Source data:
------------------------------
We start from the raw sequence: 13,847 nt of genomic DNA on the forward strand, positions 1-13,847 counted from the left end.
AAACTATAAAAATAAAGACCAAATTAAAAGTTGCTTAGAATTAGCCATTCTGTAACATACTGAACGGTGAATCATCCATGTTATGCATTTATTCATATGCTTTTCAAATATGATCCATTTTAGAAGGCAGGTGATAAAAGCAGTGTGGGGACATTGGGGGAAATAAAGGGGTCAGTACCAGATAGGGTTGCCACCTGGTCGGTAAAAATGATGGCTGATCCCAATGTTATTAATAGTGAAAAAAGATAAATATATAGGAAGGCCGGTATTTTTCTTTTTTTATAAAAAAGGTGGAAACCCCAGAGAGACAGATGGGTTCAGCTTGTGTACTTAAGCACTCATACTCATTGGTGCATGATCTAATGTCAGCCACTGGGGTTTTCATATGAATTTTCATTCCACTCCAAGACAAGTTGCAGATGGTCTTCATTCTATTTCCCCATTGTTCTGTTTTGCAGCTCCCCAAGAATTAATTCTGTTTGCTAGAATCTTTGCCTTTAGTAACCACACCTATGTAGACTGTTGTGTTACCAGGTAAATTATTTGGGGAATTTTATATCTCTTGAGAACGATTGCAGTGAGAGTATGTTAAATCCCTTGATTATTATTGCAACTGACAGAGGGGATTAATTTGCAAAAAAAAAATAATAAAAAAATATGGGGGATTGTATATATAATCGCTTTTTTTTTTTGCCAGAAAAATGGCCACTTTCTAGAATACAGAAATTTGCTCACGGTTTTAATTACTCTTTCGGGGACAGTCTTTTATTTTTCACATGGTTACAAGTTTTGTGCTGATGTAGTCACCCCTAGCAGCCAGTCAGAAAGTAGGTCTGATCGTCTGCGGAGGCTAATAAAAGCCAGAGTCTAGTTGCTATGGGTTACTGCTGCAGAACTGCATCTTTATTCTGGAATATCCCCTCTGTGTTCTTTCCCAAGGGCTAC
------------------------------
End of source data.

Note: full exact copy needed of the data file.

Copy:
We start from the raw sequence: 13,847 nt of genomic DNA on the forward strand, positions 1-13,847 counted from the left end.
AAACTATAAAAATAAAGACCAAATTAAAAGTTGCTTAGAATTAGCCATTCTGTAACATACTGAACGGTGAATCATCCATGTTATGCATTTATTCATATGCTTTTCAAATATGATCCATTTTAGAAGGCAGGTGATAAAAGCAGTGTGGGGACATTGGGGGAAATAAAGGGGTCAGTACCAGATAGGGTTGCCACCTGGTCGGTAAAAATGATGGCTGATCCCAATGTTATTAATAGTGAAAAAAGATAAATATATAGGAAGGCCGGTATTTTTCTTTTTTTATAAAAAAGGTGGAAACCCCAGAGAGACAGATGGGTTCAGCTTGTGTACTTAAGCACTCATACTCATTGGTGCATGATCTAATGTCAGCCACTGGGGTTTTCATATGAATTTTCATTCCACTCCAAGACAAGTTGCAGATGGTCTTCATTCTATTTCCCCATTGTTCTGTTTTGCAGCTCCCCAAGAATTAATTCTGTTTGCTAGAATCTTTGCCTTTAGTAACCACACCTATGTAGACTGTTGTGTTACCAGGTAAATTATTTGGGGAATTTTATATCTCTTGAGAACGATTGCAGTGAGAGTATGTTAAATCCCTTGATTATTATTGCAACTGACAGAGGGGATTAATTTGCAAAAAAAAAATAATAAAAAAATATGGGGGATTGTATATATAATCGCTTTTTTTTTTTGCCAGAAAAATGGCCACTTTCTAGAATACAGAAATTTGCTCACGGTTTTAATTACTCTTTCGGGGACAGTCTTTTATTTTTCACATGGTTACAAGTTTTGTGCTGATGTAGTCACCCCTAGCAGCCAGTCAGAAAGTAGGTCTGATCGTCTGCGGAGGCTAATAAAAGCCAGAGTCTAGTTGCTATGGGTTACTGCTGCAGAACTGCATCTTTATTCTGGAATATCCCCTCTGTGTTCTTTCCCAAGGGCTAC